Press Release

National Nurses United decries attack on Paul Pelosi and other violent extremism

Large group of nurses outside Capitol, NNU logo

Nurses call on Trump, GOP to end violent rhetoric

National Nurses United (NNU) today called on the Republican Party, especially former President Donald Trump and others aligned with him, to publicly renounce virulent rhetoric that is encouraging the escalation of violent threats via mass media and assaults such as the recent attempted kidnapping of House Speaker Nancy Pelosi and the attempted murder and assault of her husband, Paul Pelosi.

“Nurses are horrified by the assault on Paul Pelosi and wish to convey our concern and sympathies to the entire Pelosi family,” said NNU President Deborah Burger, RN. “We hope for the speedy recovery of Mr. Pelosi.”

“The alarming rise of antisemitic and racist hate speech and attacks on our democratic system are jeopardizing the safety and security of many Americans, and ripping apart the social fabric of our nation,” Burger continued.

“Dangerous threats that expose political leaders, election workers, and minority communities — including Jews, people of color, LGBTQ+ people, and immigrants — to harassment, intimidation, and violence are a stark warning sign of the erosion of our democracy, into an atmosphere that puts everyone at risk,” Burger said. “The January 6 insurrection at the U.S. Capitol and the attack on Paul Pelosi show that these purveyors of hate are more than willing to move from violent speech to violent action. It is essential that the demonization and hate speech must end, so that healing can begin.”

As Politico reported today, a 2020 paper from the Center for Strategic and International Studies documented that two-thirds of domestic terrorism from January to August that year came from far-right extremists. The Department of Homeland Security warned in June that, as the midterms approached, “calls for violence by domestic violent extremists directed at democratic institutions, political candidates, party offices, election events, and election workers will likely increase,” especially from “racially or ethnically motivated or anti-government/anti-authority” extremists.

The attack on Pelosi parallels a sharp escalation in antisemitic public expressions, including those by Ye, the performer formerly known as Kanye West. It is also evident in crude, racist Republican attack ads blaming Democrats for higher crime rates, even though the highest gun homicide rates are in states with the laxest gun safety laws, and the deluge of racism on Twitter following its acquisition by billionaire Elon Musk.

Conspiracy theories, hate speech, and the efforts by some to downplay the life-threatening attack on Paul Pelosi are “a clear sign of where the demagogic rhetoric leads,” Burger said. “That all of this is happening in the lead up to the midterm elections is even more disconcerting.”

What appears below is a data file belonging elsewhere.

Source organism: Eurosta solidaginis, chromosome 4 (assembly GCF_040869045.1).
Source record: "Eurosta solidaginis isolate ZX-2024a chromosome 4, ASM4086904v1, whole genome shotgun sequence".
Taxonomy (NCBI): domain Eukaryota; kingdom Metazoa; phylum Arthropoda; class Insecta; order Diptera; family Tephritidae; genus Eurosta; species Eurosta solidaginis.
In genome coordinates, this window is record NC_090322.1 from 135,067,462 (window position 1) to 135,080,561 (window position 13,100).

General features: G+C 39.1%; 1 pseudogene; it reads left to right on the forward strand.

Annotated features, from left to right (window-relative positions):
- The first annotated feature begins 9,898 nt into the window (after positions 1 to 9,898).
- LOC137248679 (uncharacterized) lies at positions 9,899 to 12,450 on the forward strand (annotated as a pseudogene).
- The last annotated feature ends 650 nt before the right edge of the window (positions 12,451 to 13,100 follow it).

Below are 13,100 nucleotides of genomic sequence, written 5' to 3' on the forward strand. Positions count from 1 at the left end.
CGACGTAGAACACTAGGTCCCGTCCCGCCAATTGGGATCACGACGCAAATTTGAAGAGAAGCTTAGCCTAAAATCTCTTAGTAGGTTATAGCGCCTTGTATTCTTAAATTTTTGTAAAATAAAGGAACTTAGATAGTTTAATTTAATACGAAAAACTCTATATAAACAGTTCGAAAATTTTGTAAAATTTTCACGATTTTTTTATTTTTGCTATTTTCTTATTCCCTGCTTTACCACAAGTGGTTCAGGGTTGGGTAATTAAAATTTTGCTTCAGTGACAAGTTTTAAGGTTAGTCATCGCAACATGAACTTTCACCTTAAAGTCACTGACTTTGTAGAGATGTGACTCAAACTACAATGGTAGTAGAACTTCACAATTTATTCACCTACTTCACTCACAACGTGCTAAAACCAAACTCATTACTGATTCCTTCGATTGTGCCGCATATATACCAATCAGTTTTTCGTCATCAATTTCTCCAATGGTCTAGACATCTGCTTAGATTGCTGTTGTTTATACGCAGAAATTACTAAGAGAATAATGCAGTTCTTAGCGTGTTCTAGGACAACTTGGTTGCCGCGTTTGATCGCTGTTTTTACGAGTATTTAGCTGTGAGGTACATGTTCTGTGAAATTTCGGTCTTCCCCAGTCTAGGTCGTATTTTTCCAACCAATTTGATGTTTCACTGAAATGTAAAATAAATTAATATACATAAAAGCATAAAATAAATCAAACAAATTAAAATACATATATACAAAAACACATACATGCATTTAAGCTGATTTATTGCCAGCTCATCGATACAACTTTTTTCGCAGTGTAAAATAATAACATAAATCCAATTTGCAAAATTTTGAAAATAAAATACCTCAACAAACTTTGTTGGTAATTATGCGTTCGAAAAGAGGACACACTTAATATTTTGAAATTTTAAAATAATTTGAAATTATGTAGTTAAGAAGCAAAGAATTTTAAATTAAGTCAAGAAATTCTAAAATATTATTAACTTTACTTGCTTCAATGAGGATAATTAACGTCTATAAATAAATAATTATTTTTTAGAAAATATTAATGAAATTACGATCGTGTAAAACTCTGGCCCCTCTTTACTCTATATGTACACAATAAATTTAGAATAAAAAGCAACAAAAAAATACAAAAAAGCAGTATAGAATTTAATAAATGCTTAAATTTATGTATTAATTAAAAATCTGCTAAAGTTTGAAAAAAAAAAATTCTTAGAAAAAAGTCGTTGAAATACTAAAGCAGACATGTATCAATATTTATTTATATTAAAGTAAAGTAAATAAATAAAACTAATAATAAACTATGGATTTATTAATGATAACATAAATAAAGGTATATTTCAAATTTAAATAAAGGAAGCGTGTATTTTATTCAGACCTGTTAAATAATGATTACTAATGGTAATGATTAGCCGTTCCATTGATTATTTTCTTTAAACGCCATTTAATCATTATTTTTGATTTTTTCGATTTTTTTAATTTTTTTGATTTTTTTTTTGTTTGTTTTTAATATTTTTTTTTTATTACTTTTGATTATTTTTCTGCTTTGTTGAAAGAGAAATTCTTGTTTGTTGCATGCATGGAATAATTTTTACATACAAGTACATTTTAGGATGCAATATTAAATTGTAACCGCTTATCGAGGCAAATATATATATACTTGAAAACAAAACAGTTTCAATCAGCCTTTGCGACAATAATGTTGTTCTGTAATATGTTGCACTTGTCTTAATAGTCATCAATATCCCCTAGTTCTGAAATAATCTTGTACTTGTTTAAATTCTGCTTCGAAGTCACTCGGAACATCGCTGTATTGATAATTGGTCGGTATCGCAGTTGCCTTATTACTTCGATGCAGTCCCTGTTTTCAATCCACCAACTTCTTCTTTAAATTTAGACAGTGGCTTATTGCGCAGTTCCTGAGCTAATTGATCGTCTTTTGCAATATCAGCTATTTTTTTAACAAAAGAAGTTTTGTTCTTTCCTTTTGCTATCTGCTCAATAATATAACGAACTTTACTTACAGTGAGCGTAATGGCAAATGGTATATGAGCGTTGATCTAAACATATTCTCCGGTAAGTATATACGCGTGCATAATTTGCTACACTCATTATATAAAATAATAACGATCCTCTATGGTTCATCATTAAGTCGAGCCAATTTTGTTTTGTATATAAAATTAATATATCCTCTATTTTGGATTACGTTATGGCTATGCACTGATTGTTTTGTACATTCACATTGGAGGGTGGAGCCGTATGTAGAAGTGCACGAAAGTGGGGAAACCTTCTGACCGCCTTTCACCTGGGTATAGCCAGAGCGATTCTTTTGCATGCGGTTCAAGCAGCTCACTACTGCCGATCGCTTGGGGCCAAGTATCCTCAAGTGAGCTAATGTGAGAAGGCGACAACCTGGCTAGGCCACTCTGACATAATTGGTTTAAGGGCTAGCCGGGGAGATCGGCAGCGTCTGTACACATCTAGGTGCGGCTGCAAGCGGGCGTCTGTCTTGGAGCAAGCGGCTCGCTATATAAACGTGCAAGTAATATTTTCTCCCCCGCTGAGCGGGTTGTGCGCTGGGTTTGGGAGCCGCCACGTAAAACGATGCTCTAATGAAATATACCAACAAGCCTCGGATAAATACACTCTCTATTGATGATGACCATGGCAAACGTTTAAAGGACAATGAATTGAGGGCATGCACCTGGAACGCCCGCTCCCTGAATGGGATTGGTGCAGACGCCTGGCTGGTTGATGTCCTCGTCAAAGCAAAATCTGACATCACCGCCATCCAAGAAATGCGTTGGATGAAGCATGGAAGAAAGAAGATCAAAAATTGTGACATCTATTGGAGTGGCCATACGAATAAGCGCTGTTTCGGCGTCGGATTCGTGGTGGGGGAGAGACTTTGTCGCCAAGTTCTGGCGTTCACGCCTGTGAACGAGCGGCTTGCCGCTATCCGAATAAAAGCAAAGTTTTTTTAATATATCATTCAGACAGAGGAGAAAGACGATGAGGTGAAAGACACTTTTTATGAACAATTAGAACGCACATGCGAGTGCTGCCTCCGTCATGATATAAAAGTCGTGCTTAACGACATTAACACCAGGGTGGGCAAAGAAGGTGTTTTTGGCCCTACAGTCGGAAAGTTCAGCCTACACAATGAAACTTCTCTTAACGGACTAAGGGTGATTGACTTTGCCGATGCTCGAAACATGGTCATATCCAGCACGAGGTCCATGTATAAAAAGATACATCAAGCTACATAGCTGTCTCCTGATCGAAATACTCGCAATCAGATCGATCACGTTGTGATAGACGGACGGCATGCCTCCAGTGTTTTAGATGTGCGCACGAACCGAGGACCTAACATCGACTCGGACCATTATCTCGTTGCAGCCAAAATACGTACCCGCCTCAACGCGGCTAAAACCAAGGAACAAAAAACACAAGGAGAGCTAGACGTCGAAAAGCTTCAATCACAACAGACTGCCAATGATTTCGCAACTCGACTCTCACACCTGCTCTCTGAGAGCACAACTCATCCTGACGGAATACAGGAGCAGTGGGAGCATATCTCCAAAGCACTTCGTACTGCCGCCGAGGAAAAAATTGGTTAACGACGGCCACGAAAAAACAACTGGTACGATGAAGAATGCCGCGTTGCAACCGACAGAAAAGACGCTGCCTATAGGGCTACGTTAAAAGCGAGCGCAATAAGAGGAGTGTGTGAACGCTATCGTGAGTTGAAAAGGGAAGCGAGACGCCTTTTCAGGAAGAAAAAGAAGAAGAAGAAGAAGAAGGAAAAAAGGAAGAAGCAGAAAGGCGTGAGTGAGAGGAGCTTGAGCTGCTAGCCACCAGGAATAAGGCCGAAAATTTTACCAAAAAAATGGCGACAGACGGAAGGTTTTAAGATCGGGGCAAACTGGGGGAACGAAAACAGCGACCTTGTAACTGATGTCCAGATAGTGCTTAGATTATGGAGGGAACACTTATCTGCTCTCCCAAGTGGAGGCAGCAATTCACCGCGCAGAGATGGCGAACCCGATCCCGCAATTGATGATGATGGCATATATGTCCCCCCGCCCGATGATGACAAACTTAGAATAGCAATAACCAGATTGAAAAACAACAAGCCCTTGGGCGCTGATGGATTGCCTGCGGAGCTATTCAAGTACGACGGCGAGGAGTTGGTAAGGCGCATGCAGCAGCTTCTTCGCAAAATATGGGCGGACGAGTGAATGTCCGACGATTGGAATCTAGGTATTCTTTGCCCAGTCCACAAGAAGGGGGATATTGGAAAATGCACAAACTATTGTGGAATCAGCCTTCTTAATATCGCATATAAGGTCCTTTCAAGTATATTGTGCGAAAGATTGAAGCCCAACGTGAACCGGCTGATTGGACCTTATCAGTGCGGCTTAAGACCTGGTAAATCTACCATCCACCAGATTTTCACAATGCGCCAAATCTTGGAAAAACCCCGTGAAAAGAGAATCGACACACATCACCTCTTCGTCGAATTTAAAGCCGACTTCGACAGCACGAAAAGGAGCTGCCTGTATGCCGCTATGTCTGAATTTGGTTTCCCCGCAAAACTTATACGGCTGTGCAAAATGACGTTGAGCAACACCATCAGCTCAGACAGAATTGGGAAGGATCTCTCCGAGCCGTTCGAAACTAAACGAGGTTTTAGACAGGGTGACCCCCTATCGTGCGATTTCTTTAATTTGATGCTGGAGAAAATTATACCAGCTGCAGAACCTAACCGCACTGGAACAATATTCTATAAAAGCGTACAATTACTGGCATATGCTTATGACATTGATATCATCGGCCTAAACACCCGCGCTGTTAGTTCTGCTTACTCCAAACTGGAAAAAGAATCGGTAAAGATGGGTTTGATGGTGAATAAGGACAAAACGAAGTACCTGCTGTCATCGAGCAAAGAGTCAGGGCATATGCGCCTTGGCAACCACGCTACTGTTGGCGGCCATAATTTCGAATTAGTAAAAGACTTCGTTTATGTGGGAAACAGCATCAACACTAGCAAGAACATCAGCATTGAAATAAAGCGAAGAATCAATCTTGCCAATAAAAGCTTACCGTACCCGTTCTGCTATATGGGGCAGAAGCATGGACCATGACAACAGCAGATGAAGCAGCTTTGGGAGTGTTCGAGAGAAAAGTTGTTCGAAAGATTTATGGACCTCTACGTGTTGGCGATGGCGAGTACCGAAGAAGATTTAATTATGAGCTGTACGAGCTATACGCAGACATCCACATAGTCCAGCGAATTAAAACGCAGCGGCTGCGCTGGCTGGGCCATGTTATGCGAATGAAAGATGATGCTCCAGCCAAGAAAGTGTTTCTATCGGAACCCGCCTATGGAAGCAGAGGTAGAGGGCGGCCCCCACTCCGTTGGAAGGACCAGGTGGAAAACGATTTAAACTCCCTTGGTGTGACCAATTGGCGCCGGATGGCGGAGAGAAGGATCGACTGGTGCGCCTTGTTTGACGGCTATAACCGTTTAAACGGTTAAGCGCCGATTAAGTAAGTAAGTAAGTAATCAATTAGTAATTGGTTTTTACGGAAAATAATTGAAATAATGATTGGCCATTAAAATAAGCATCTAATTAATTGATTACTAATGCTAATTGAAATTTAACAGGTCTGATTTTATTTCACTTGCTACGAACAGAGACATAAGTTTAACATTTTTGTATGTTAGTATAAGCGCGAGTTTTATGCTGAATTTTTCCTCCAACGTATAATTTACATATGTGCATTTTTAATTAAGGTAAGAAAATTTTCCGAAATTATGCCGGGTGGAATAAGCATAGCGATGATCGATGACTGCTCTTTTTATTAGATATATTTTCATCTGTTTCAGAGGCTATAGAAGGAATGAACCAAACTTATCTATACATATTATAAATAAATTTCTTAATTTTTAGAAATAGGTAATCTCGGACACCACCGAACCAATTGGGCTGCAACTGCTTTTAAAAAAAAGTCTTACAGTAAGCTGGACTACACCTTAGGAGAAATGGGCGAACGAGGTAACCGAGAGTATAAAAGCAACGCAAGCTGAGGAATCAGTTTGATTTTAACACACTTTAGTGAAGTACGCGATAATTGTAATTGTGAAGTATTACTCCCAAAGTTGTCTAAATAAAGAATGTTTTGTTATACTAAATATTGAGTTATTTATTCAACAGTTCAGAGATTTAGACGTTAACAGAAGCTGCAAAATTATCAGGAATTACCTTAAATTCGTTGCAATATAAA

Many Republicans have villainized Speaker Pelosi for years. But the rhetoric escalated during Trump’s presidency, symbolized by the January 6 insurrectionists at the U.S. Capitol searching for the Speaker and taking over her office. Republicans have spent nearly $40 million attacking Pelosi in midterm ads, the Washington Post reported October 29.

On Oct. 26, Time reported that National Republican Congressional Committee chair Rep. Tom Emmer posted a video of himself shooting a rifle with the messages “exercising my Second Amendment rights” and “13 days to make history. Let’s #FirePelosi.”

In a weekend interview, Trump conflated the attack on Paul Pelosi with crime in Democratic-led cities saying, “look at what’s happened to San Francisco generally,” despite voluminous evidence of the racist, alt-right record of the assailant. Similarly, Fox News host Jesse Watters dismissed the attacker’s writings and also blamed crime in San Francisco, saying, “People are being hit with hammers every day.”

Texas Senator Ted Cruz Monday retweeted right-wing social media posts casting doubts about the record of the assailant. Among others, Donald Trump Jr., Republican Arizona gubernatorial candidate Kari Lake, and Republican Louisiana Congressman Clay Higgins mocked the attack. Conspiracy theories seeking to dismiss the linkage of the attack to extremist rhetoric were promoted by close Trump associate Roger Stone, Trump ally Dinesh D’Souza, and new Twitter owner and Trump supporter Elon Musk before he deleted it in response to sharp criticism.

“We are at a crossroads,” said Burger. “We can become a nation that promotes civil discourse, healing, and an understanding that diversity is a strength, not a threat to anyone in our shared nation. Or we can continue down this destructive path that will only lead to more bloodshed, the loss of personal security for everyone, and the destruction of our democracy.”

“This makes the stakes in next week’s midterm elections even more important,” she continued. “Our very democracy is at stake.”

National Nurses United is the largest and fastest-growing union and professional association of registered nurses in the United States with nearly 225,000 members nationwide.